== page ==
CALGARY, Alberta (Reuters) - Canadian oil and gas producer Husky Energy Inc (HSE.TO) reported a better-than-expected quarterly profit on Thursday amid higher production and oil prices, and further cut its capital budget for 2017.
The Calgary-based company expects to spend C$2.2 billion to C$2.3 billion ($1.7 billion to $1.80 billion) this year, less than its previous estimate of C$2.5 billion to C$2.6 billion. Earlier this year, it cut 2017 spending by C$100 million.
Husky, like other Canadian oil sands companies, has been trying to reduce costs to offset the effect of volatile oil prices.
It joined a number of other energy firms that cut 2017 capital budgets on Thursday, including Canada’s MEG Energy (MEG.TO) and international oil major ConocoPhillips (COP.N), reflecting a focus on controlling costs as oil prices hover just above $50 a barrel CLc1.
“Since last December, our total capital budget has come down by about C$400 million. Half of this reduction is due to improvements in our capital efficiency,” Husky Chief Financial Officer John McKenzie said on a third-quarter earnings call.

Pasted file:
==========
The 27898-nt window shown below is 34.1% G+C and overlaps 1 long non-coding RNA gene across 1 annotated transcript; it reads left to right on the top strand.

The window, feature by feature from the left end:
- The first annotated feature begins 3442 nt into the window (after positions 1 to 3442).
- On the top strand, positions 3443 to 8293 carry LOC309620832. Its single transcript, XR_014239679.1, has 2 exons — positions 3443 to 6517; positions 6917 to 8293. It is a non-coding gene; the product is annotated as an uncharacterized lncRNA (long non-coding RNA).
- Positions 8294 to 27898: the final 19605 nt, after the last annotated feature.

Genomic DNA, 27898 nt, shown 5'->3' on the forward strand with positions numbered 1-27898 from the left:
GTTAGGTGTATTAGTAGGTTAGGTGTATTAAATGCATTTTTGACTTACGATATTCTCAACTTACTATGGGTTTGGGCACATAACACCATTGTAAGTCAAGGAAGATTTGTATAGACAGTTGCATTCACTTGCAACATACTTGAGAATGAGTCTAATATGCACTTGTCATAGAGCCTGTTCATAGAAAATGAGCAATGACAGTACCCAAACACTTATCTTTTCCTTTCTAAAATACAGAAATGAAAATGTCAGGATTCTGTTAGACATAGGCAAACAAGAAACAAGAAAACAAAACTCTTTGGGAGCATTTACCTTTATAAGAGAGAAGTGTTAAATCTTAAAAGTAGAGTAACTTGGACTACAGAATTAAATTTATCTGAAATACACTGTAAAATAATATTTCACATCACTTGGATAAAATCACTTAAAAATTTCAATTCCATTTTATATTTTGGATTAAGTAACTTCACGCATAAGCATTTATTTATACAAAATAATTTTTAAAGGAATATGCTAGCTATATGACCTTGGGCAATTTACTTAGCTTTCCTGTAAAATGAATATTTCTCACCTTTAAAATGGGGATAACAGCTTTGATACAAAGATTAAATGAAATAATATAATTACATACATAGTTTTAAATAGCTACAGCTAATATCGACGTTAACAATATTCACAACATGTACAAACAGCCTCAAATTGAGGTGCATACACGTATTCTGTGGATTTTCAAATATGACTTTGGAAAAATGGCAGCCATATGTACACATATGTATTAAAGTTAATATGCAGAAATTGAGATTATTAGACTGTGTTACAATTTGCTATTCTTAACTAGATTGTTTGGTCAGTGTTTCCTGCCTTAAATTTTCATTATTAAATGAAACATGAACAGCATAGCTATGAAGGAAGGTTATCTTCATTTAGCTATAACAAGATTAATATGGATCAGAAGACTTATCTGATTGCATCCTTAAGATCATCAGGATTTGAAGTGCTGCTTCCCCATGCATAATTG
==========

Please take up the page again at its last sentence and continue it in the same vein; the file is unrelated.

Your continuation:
The company reported a 5.6 percent rise in average production to 318,000 barrels of oil equivalent per day in the third quarter, helped by increased output at its thermal bitumen developments.
Higher output was complimented by an increase in average realized prices for crude oil to C$40.05 per boe from $33.11 per boe a year earlier.
Husky will add around 40,000 barrels per day of heavy oil from its thermal operations in the Lloydminster region of western Canada by 2020.
It continues to ramp up output at its Sunrise oil sands project in northern Alberta, which produced 44,300 bpd in the third quarter, up 44 percent on the same period a year earlier.
Husky reported net earnings of C$136 million, or 14 Canadian cents per share, which beat analysts’ average estimate of 3 Canadian cents, according to Thomson Reuters I/B/E/S.
In the year-ago quarter, Husky posted a net profit of C$1.39 billion, which included nearly C$1.5 billion in asset sale-related gains. On an adjusted basis, it lost C$100 million.
The company’s funds from operations surged 44 percent in the latest quarter, helped by higher U.S. refining margins. During the quarter, Husky struck a deal to buy a 50,000 bpd refinery in Superior, Wisconsin, for $435 million, to increase its crude processing capacity.
Husky shares were up 0.8 percent on the Toronto Stock Exchange at C$16.39.
Additional reporting by Karan Nagarkatti; Editing by Bernadette Baum